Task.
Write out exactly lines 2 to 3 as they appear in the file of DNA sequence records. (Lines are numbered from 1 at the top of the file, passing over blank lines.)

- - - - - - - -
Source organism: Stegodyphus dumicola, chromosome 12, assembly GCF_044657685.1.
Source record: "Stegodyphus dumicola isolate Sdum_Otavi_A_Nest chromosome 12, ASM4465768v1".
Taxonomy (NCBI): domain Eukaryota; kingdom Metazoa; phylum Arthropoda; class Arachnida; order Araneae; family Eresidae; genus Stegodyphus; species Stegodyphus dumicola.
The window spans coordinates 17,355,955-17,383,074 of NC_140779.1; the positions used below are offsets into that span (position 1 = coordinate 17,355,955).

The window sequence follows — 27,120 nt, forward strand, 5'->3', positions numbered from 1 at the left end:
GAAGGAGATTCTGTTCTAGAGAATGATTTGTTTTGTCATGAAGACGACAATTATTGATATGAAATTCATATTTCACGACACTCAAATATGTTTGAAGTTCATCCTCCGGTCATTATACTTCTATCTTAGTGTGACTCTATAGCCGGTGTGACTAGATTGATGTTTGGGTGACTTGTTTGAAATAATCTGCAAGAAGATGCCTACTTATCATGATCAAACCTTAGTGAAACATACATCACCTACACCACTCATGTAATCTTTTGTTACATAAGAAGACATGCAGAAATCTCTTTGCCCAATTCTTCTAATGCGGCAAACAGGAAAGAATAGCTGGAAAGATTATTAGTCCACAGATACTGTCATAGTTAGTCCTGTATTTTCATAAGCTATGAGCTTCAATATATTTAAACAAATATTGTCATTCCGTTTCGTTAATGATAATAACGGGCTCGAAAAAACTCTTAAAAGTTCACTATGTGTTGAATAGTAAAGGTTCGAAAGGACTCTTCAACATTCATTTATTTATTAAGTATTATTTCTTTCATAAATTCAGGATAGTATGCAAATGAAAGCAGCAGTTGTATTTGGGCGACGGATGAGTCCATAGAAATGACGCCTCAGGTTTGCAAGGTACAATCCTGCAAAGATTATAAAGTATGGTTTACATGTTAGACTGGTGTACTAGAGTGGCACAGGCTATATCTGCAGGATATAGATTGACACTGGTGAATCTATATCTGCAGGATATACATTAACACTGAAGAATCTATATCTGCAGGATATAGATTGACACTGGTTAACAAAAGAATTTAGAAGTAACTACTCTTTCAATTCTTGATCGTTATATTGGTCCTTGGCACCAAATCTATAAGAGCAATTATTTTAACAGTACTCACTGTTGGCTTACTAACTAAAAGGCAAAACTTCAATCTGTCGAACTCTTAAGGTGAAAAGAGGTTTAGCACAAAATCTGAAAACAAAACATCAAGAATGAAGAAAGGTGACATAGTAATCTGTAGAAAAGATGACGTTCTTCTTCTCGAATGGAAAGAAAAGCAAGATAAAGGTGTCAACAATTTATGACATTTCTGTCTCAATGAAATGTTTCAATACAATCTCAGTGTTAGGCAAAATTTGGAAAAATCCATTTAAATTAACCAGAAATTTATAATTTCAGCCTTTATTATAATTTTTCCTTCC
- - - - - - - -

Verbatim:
Source record: "Stegodyphus dumicola isolate Sdum_Otavi_A_Nest chromosome 12, ASM4465768v1".
Taxonomy (NCBI): domain Eukaryota; kingdom Metazoa; phylum Arthropoda; class Arachnida; order Araneae; family Eresidae; genus Stegodyphus; species Stegodyphus dumicola.